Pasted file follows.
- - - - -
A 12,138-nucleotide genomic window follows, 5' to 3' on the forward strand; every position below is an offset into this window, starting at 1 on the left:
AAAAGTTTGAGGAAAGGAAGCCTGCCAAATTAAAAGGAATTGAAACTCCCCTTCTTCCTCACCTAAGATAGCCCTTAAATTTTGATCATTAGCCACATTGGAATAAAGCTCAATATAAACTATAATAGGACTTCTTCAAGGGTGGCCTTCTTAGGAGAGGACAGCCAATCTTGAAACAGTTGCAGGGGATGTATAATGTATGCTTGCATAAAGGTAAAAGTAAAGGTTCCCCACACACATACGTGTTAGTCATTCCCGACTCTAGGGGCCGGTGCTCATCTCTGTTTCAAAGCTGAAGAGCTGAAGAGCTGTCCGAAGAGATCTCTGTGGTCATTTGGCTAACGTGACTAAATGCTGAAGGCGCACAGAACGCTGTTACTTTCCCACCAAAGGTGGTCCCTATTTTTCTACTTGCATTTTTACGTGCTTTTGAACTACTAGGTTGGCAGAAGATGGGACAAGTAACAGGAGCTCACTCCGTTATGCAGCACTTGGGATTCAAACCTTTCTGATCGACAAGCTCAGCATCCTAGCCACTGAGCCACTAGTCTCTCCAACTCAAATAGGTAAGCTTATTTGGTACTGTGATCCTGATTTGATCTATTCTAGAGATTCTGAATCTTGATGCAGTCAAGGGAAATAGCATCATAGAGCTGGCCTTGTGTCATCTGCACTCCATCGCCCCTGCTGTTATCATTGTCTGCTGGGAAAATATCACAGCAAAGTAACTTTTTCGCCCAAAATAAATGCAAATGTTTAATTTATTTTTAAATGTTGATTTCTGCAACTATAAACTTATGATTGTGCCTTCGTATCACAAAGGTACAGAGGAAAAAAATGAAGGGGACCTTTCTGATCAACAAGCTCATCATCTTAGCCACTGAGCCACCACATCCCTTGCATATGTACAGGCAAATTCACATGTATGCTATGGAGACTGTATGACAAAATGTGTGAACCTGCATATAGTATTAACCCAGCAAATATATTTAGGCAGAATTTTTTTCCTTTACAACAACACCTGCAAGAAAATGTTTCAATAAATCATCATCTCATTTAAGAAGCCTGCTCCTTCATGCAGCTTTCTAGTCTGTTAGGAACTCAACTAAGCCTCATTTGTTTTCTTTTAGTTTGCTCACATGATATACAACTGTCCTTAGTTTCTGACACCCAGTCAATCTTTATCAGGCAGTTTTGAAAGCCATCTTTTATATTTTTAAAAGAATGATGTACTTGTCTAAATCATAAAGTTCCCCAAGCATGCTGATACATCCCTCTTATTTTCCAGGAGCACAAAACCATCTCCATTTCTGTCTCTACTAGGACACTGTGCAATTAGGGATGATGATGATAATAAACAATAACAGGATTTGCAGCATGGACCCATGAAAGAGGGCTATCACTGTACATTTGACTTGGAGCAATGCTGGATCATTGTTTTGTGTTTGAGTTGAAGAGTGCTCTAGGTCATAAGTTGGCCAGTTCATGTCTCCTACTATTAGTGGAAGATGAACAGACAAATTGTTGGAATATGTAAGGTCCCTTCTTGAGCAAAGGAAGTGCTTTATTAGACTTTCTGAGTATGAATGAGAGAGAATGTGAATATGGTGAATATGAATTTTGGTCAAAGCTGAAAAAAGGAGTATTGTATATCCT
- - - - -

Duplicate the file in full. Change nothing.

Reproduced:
A 12,138-nucleotide genomic window follows, 5' to 3' on the forward strand; every position below is an offset into this window, starting at 1 on the left:
AAAAGTTTGAGGAAAGGAAGCCTGCCAAATTAAAAGGAATTGAAACTCCCCTTCTTCCTCACCTAAGATAGCCCTTAAATTTTGATCATTAGCCACATTGGAATAAAGCTCAATATAAACTATAATAGGACTTCTTCAAGGGTGGCCTTCTTAGGAGAGGACAGCCAATCTTGAAACAGTTGCAGGGGATGTATAATGTATGCTTGCATAAAGGTAAAAGTAAAGGTTCCCCACACACATACGTGTTAGTCATTCCCGACTCTAGGGGCCGGTGCTCATCTCTGTTTCAAAGCTGAAGAGCTGAAGAGCTGTCCGAAGAGATCTCTGTGGTCATTTGGCTAACGTGACTAAATGCTGAAGGCGCACAGAACGCTGTTACTTTCCCACCAAAGGTGGTCCCTATTTTTCTACTTGCATTTTTACGTGCTTTTGAACTACTAGGTTGGCAGAAGATGGGACAAGTAACAGGAGCTCACTCCGTTATGCAGCACTTGGGATTCAAACCTTTCTGATCGACAAGCTCAGCATCCTAGCCACTGAGCCACTAGTCTCTCCAACTCAAATAGGTAAGCTTATTTGGTACTGTGATCCTGATTTGATCTATTCTAGAGATTCTGAATCTTGATGCAGTCAAGGGAAATAGCATCATAGAGCTGGCCTTGTGTCATCTGCACTCCATCGCCCCTGCTGTTATCATTGTCTGCTGGGAAAATATCACAGCAAAGTAACTTTTTCGCCCAAAATAAATGCAAATGTTTAATTTATTTTTAAATGTTGATTTCTGCAACTATAAACTTATGATTGTGCCTTCGTATCACAAAGGTACAGAGGAAAAAAATGAAGGGGACCTTTCTGATCAACAAGCTCATCATCTTAGCCACTGAGCCACCACATCCCTTGCATATGTACAGGCAAATTCACATGTATGCTATGGAGACTGTATGACAAAATGTGTGAACCTGCATATAGTATTAACCCAGCAAATATATTTAGGCAGAATTTTTTTCCTTTACAACAACACCTGCAAGAAAATGTTTCAATAAATCATCATCTCATTTAAGAAGCCTGCTCCTTCATGCAGCTTTCTAGTCTGTTAGGAACTCAACTAAGCCTCATTTGTTTTCTTTTAGTTTGCTCACATGATATACAACTGTCCTTAGTTTCTGACACCCAGTCAATCTTTATCAGGCAGTTTTGAAAGCCATCTTTTATATTTTTAAAAGAATGATGTACTTGTCTAAATCATAAAGTTCCCCAAGCATGCTGATACATCCCTCTTATTTTCCAGGAGCACAAAACCATCTCCATTTCTGTCTCTACTAGGACACTGTGCAATTAGGGATGATGATGATAATAAACAATAACAGGATTTGCAGCATGGACCCATGAAAGAGGGCTATCACTGTACATTTGACTTGGAGCAATGCTGGATCATTGTTTTGTGTTTGAGTTGAAGAGTGCTCTAGGTCATAAGTTGGCCAGTTCATGTCTCCTACTATTAGTGGAAGATGAACAGACAAATTGTTGGAATATGTAAGGTCCCTTCTTGAGCAAAGGAAGTGCTTTATTAGACTTTCTGAGTATGAATGAGAGAGAATGTGAATATGGTGAATATGAATTTTGGTCAAAGCTGAAAAAAGGAGTATTGTATATCCT